Apps I Live By

The New School Bus App That All Parents In Singapore Should Take Note of

Being a parent is the toughest job in the world.

The unconditional love for your child is entirely different from the one you experience with your spouse and friends – it’s at a whole other level. You suffer with them through chickenpox and bullies, and try to calm your own incessant worrying.

Do you feel a crippling anxiety when your kid boards the school bus? Do you worry about his safety? Or whether she gets left behind in school alone? The list goes on.

But there’s a solution developed by A*STAR scientists! Now, you no longer have to worry about tracking your kid’s whereabouts after sending them off on the school bus. There’s a new app and it will, no doubt, cool your jets.

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Image Credit: SBMS

What Is SBMS?

Jointly created by the Singapore School Transport Association (SSTA) and A*STAR’s Singapore Institute of Manufacturing Technology (SIMTech), the School Bus Management System (SBMS) makes use of electronic tags to pinpoint a child’s location. These tags also double up as attendance markers.

So how exactly does it work?

Every child is equipped with a special pass, and in it an embedded Bluetooth chip lets their parents know where they are. For example, when their child gets on or off the bus, an update will be sent to them.

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Image Credit: SBMS

The SBMS sends out three notifications: 1) 10 minutes before a school bus arrives, 2) when the child boards the bus, 3) when the child arrives at school.

These notifications can be sent up to a total of five people, including the child’s grandparents and domestic helper.

Information on the bus driver’s NRIC and name – and a map indicating the bus’s location will also be included in the app. Another convenient feature is the option for parents to call the driver, in case of an emergency. (Parents, please don’t abuse this function by incessantly calling the driver just because your kid forgot his water bottle! You are only endangering him.)

 Separate App For Bus Drivers

And speaking of the school bus driver, each of them will have a separate app. This app will alert them whenever a child misses his stop, or if he’s still on the bus after everyone has gotten off.

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Image Credit: singapore-bus.com

This app will also prevent erratic or reckless driving. The in-built sensors on the bus will send an alert to the command centre, if a bus strays from its allocated route, weaves in and out of traffic, or travels at dangerously fast speeds.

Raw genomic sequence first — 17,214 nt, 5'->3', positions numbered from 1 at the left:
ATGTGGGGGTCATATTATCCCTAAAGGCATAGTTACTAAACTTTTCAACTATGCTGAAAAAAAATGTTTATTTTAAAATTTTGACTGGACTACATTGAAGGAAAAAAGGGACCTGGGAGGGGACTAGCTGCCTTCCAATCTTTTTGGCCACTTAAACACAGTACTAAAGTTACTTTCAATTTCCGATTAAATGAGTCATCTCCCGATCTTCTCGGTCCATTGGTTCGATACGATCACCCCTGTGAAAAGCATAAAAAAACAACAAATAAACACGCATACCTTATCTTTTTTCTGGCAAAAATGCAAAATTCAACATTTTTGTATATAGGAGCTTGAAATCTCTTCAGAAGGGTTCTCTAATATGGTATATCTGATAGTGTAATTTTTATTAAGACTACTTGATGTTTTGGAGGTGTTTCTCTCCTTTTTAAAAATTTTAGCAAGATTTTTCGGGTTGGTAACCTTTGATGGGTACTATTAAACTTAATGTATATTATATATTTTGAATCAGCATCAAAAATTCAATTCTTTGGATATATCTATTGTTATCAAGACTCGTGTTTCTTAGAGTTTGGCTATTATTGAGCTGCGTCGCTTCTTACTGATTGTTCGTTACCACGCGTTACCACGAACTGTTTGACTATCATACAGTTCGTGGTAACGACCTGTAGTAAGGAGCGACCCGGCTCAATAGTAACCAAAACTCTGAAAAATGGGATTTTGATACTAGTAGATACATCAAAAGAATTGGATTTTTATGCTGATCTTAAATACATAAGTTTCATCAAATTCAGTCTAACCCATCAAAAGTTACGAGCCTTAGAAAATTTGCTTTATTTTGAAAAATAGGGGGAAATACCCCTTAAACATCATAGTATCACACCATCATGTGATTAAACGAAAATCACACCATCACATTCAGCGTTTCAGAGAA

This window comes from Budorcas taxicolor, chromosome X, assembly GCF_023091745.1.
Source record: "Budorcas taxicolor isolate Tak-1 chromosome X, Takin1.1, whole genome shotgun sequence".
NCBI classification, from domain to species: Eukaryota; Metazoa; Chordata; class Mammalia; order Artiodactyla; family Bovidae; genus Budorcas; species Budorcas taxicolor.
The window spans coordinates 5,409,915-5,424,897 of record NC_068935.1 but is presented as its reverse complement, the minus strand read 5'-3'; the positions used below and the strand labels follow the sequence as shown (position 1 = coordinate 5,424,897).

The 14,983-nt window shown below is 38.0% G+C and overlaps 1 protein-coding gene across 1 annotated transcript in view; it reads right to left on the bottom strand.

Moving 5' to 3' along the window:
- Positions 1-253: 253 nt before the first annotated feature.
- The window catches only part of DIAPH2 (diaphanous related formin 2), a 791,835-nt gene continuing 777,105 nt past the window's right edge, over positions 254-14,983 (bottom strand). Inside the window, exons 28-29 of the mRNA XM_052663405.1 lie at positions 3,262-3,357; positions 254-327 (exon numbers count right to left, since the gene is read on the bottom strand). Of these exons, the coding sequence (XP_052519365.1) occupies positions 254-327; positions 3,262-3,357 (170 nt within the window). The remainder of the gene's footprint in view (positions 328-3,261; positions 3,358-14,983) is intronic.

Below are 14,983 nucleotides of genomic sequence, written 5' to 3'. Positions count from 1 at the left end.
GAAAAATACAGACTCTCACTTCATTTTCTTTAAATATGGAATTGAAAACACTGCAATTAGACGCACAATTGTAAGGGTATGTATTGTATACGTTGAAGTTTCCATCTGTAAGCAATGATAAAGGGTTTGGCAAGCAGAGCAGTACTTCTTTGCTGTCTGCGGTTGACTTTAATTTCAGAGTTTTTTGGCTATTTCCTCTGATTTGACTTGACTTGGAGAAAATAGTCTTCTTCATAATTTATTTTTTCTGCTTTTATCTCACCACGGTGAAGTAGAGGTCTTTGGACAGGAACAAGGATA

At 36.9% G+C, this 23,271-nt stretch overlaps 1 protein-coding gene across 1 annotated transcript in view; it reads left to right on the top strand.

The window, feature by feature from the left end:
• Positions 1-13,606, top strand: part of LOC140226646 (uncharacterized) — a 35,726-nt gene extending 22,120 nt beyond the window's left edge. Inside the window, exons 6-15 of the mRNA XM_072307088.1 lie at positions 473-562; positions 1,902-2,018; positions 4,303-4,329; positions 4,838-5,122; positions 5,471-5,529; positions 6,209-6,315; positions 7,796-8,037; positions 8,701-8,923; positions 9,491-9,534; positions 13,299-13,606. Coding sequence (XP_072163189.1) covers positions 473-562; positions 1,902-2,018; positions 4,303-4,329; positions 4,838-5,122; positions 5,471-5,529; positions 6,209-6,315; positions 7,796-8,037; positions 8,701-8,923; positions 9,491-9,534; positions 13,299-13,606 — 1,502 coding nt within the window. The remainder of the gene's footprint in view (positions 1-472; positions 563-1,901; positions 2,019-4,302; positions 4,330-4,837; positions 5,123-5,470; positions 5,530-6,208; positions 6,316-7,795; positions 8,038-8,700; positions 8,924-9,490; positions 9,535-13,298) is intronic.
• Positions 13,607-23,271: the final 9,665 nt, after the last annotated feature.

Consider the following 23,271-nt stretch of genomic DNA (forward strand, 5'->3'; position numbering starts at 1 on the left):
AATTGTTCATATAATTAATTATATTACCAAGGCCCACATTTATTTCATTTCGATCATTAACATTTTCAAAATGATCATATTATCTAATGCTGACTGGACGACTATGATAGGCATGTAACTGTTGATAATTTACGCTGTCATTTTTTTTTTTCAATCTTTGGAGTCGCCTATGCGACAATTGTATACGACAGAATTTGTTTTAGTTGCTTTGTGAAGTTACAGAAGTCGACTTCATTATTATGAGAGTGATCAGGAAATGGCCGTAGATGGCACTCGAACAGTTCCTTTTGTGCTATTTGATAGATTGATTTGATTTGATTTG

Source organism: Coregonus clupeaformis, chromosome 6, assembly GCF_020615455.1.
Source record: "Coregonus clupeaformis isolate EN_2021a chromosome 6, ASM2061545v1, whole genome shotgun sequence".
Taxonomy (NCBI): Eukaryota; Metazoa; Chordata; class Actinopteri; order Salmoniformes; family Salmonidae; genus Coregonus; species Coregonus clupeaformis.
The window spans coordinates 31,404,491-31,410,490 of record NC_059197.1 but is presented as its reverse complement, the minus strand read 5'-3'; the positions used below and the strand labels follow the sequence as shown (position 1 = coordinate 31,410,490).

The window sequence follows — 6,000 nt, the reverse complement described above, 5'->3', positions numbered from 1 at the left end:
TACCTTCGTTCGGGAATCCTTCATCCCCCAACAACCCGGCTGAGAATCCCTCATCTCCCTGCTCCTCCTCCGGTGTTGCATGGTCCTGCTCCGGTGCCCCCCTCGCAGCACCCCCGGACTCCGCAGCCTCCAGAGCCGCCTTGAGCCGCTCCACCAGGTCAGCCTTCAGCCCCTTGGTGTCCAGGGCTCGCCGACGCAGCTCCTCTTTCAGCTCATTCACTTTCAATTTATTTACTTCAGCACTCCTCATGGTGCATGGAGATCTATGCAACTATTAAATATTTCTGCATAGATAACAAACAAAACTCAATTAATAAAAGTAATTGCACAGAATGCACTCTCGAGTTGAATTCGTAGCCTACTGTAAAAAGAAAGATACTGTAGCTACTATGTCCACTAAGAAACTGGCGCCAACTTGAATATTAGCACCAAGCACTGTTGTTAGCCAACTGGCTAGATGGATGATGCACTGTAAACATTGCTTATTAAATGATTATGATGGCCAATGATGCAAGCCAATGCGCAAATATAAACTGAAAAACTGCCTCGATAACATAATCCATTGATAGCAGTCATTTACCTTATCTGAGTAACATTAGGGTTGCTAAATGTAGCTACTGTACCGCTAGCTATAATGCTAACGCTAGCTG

Image Credit: SBMS
Image Credit: SBMS

What SBMS Can Do

Drivers don’t have to go through the arduous process of manually accounting for all the children on board the school bus. Thanks to automated boarding and the electronic attendance marker, waiting time is reduced and service levels are improved. With the SBMS app, bus drivers also no longer have to plot their journeys manually! The app is able to generate a shorter and faster route automatically.

All this saves up to 14 minutes per trip, while parents no longer have to waste time mindlessly waiting for the school bus to arrive.

And if everyone alights from the bus, and a sleepy kid is left on the bus, motion sensors will detect his presence and alert the driver. Talk about leaving no child behind!

SBMS will also reduce mischief. The system has cameras inside the bus which can help monitor the kids and record any bullying incidents – a growing concern among parents.

How SBMS Came About

According to the chairman of the Singapore School Transport Association (SSTA), Wong Ann Lin, the idea for SBMS began after they found a sleeping kid on a bus just as the driver was done with his rounds and was closing up for the day. Because he was lying down on the seat, the driver couldn’t see him from his viewpoint. Coupled with incidences about students missing the bus and buses being late, the SBMS was born.

The Agency for Science, Technology and Research (A*STAR) researchers from SIMTech decided to create an integrated system for the app. The process involved a myriad of steps, including designing the app user interface; concocting the algorithm for route planning; interpreting the data analysis; and setting up multiple cameras and sensors on and inside the bus.

From October to December 2015, the SSTA collaborated with A*STAR to carry out a pilot run involving 70 primary school students to examine the app’s potential.

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What’s Next For SBMS?

SBMS may only be in its trial phase but A*STAR researchers are already planning for the next batch of updates for the app. One such idea is to integrate up-to-the-minute traffic conditions into the automated route planning system, similar to what they have for Google Traffic.

Currently, the SSTA is hoping to get more government funding to develop the app further. The scheme is expected to roll out to 3,500 school buses or 80% of school buses in 2017.

Here’s a video offering a peek into how SBMS will work:

 

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